The Farm Festival Haedalia ~ Hooray! A Success!

What a wonderful day! The weather was pleasantly cool, a true fall day, the farm was resplendent, and the festival was a success!

Blazing yellow chrysanthemums graced the barn entrance where people were greeted by our cheerful crew and had a chance to take a chance on the exotic, elegant, beautiful, tasty, and homey goods being offered in our silent auction and raffle.

Before our very eyes, with paint and brush, Kristina captured the essence of the pasture in her plein air painting demonstration while Molly spun skeins of wool into soft warm woolen thread and Tyler tatted a delicate lace.

The Hetherstons fascinated everyone with their demonstration beehive and vast knowledge of all things apiary.   And the honey they sold from their own bees – how delectable!

Mike with his bike powered wood lathe and metals forge was a wonder to behold.

At the face painting table the children became pirates and princesses and walking works of art.

They grew quiet, mesmerized by the round and round of the potter’s wheel as Sam took a simple lump of clay and, in an instant, drew it up and out into an elegant bowl or vase.  And who could have imagined that a few longish sticks and a hoop or two could provide such hilarity at the children’s game area.

Trip, trip, trip, trot, trot, trot, clomp, clomp, clomp went the three billy goats gruff across the bridge while, “Who’s that tripping, trotting, clomping across my bridge?!” exclaimed the troll. The children gasped as he raised his horn bedecked head and woolly    shoulders up from beneath the bridge. The playlet thrilled and amused everyone, no matter their age.

There were delicious treats to eat, charming shopping bags with the farm’s logo for sale,

and all kinds of information posted everywhere: all about the chickens and what goats eat, the new fruit trees, the tools of our trade, and our many future projects.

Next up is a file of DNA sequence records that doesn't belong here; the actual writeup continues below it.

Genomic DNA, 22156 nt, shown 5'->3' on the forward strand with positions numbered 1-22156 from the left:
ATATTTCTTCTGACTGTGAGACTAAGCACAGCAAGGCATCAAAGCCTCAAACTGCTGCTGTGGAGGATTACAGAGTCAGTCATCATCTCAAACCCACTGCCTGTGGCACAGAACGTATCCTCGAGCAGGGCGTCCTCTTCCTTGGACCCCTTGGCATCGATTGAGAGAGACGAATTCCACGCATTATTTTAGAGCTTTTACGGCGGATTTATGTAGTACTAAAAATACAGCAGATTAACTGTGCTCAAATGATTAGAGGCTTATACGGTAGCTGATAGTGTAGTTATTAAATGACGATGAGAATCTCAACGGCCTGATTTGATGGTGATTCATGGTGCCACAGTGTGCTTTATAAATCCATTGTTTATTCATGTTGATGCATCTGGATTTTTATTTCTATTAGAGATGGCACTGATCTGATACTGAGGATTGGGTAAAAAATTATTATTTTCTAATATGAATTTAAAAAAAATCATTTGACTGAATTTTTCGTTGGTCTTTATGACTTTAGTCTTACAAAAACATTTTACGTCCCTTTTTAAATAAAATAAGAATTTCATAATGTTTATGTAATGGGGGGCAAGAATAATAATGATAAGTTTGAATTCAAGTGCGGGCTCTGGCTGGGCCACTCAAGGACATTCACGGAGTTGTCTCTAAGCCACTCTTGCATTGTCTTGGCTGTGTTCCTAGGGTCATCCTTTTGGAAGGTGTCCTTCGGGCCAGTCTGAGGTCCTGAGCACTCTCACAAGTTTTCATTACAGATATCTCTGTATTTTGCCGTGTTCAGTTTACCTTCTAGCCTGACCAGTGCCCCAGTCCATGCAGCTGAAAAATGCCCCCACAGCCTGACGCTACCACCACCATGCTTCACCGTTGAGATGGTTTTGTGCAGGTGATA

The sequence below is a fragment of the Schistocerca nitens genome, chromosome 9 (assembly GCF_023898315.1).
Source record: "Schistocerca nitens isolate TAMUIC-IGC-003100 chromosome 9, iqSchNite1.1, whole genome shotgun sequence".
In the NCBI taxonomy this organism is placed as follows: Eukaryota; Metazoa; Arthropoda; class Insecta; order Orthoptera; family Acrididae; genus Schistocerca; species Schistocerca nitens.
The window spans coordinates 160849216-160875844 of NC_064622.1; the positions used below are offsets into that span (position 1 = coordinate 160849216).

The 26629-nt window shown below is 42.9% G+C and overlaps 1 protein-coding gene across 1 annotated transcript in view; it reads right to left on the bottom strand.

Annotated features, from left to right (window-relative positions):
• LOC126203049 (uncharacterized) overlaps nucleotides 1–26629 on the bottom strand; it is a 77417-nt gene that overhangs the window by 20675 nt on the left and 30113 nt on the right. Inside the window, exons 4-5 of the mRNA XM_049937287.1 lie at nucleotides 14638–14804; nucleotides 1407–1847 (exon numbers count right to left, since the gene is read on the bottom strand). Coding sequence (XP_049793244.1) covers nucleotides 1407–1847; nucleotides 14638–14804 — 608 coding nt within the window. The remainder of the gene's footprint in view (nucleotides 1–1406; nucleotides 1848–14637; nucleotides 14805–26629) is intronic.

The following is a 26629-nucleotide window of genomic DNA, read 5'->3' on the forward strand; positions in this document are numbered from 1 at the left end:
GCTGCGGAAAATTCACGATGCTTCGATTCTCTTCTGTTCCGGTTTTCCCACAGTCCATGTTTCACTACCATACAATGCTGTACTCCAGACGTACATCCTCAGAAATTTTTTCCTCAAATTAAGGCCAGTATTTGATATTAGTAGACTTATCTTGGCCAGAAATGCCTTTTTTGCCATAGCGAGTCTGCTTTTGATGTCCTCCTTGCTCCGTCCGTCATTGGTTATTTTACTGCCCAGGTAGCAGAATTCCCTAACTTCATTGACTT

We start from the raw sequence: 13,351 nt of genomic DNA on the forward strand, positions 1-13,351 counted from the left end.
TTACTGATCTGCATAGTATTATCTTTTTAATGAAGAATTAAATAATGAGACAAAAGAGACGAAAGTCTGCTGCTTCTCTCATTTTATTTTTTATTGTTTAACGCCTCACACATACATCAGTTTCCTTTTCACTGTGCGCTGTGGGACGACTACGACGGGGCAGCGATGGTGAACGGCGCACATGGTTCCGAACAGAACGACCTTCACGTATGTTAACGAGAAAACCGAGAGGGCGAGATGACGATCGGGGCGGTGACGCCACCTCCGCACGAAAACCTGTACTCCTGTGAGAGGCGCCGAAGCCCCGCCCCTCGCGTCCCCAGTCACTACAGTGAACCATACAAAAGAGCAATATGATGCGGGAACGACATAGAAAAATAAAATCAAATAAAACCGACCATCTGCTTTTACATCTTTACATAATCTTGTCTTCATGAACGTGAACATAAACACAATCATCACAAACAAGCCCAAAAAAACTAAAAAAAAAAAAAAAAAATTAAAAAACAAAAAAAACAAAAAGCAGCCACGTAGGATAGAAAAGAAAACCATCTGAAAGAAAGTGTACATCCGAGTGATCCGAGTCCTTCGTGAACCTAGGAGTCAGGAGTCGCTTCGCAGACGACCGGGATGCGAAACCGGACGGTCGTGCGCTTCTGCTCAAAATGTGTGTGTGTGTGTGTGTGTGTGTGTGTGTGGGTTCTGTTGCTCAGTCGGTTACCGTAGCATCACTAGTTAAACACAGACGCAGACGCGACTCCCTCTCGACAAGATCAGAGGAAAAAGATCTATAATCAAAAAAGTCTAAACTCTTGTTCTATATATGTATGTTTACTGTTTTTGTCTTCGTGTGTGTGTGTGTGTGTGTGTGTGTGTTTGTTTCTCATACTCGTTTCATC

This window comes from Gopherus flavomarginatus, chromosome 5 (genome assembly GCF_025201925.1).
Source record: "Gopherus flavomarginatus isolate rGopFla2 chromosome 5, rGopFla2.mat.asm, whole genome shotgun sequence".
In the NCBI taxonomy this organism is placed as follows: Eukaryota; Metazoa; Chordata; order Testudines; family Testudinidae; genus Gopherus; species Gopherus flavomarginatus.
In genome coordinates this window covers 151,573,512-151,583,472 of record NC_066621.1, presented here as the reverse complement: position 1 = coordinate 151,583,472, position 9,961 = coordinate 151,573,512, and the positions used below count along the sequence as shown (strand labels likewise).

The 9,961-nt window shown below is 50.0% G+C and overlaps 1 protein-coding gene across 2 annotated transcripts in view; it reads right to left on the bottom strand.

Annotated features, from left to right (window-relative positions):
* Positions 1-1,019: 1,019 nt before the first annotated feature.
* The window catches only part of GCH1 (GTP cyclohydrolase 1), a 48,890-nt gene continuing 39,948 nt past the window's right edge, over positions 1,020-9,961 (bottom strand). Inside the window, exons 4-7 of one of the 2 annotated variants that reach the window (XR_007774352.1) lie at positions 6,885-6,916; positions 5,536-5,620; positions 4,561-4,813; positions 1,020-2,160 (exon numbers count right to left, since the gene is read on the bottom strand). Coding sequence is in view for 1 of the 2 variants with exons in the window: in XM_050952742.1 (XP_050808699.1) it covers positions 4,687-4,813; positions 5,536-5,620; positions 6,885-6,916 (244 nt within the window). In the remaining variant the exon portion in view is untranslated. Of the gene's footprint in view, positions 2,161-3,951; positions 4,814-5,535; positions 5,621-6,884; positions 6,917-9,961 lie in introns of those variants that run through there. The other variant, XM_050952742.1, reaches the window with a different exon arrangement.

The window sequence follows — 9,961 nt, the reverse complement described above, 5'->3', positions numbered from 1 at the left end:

Best of all, people stayed to chat, tell stories of their childhoods, breath the fresh air. Parents let their children wander about the meadow and traipse down the secret path.

Young people read books by the paddock, or lay lounging in the grass, or gazed across the peaceful fields, completely at ease in such a welcoming place. Just as it should be, just as we had hoped.

As one little 9 year old observed with a sigh,  “This is the best festival I’ve ever been to.”

You’re welcome, and thank you.

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FARM FESTIVAL UPDATE ~ IF IT COMES TO IT – A RAIN DATE

JUST IN CASE …

IF  (and we do mean IF) it becomes necessary to delay because of rain,  

our RAIN DATE will be

SATURDAY 6 OCTOBER 2012

Check here after 7:00 AM on the festival day if there is any doubt.

Hooray!  Festival Day is almost here!

We’re busily preparing to welcome you, and what will you find when you arrive? Cheerful farmers and our friends just waiting to share with you the beauty and delights of the farm and the happy, adventuresome possibilities that our non-profit, Omnia Humanitas, encourages in us all.

 TOURS … There will be tours of the fields, greenhouse, goat paddock, and “Chickentopia”. You can feed the goats ivy and carrot peelings, and grapes and grass to the chickens.

DISPLAYS … There will be a display of the “tools of our trade”, a presentation about drip irrigation, a slide show about the history of and differences between organic and sustainable agriculture, and a plowing demonstration.

DEMONSTRATIONS … There will also be demonstrations of beekeeping, drop spindle spinning, tatting, primitive forge work, and bow lathe wood-turning.

 FOR THE CHILDREN … The children can enjoy games from the olden days, have their faces painted, watch a retelling of The Three Billy Goats Gruff, and find their way along what one of our little friends calls, “The Secret Path” (It’s really a tiny bit of deer path we like to traverse!)

SILENT AUCTION & RAFFLE … We’ll show you our plans for the future and listen to your suggestions as well, because, after all, we want you to think of this as your farm too. To bring our future plans to life and to help support your farm and our work, we’ll have a silent auction and raffle.

 MAPS & SCHEDULES …  A map of the farm and a schedule of events will be provided at the information table at the barn. Tours and demonstrations will be scheduled throughout the day and repeated either once or twice. The children’s activities will be available throughout the day. The silent auction and raffle winners will be announced at 6:00 PM, and you do not need to be present to win.

Come to the farm on  Saturday, 29 September 2012,  between 10:00 AM and dusk.  We’re so looking forward to your visit, introducing ourselves, and getting to know you.  Welcome to the Kranz Hill Farm!

Fall Festival at the Kranz Hill Farm

  

In celebration of our new goats! 

Goat Dance

   On farms around the world, the rising sun sets the cocks to crowing and the setting sun brings the cows home to be milked. On our farm, shortly after sunrise, I call “Hello, Fellows!”, lift the latch on the chicken coop door, and step back as our chickens stream past me, knowing I’ve laid out some tasty treat for them in the enclosure above. “Cowboy”, our rooster, chuck-chucks and burbles to call the ladies to the feast while I replenish their water and feed, and collect the eggs, some still warm.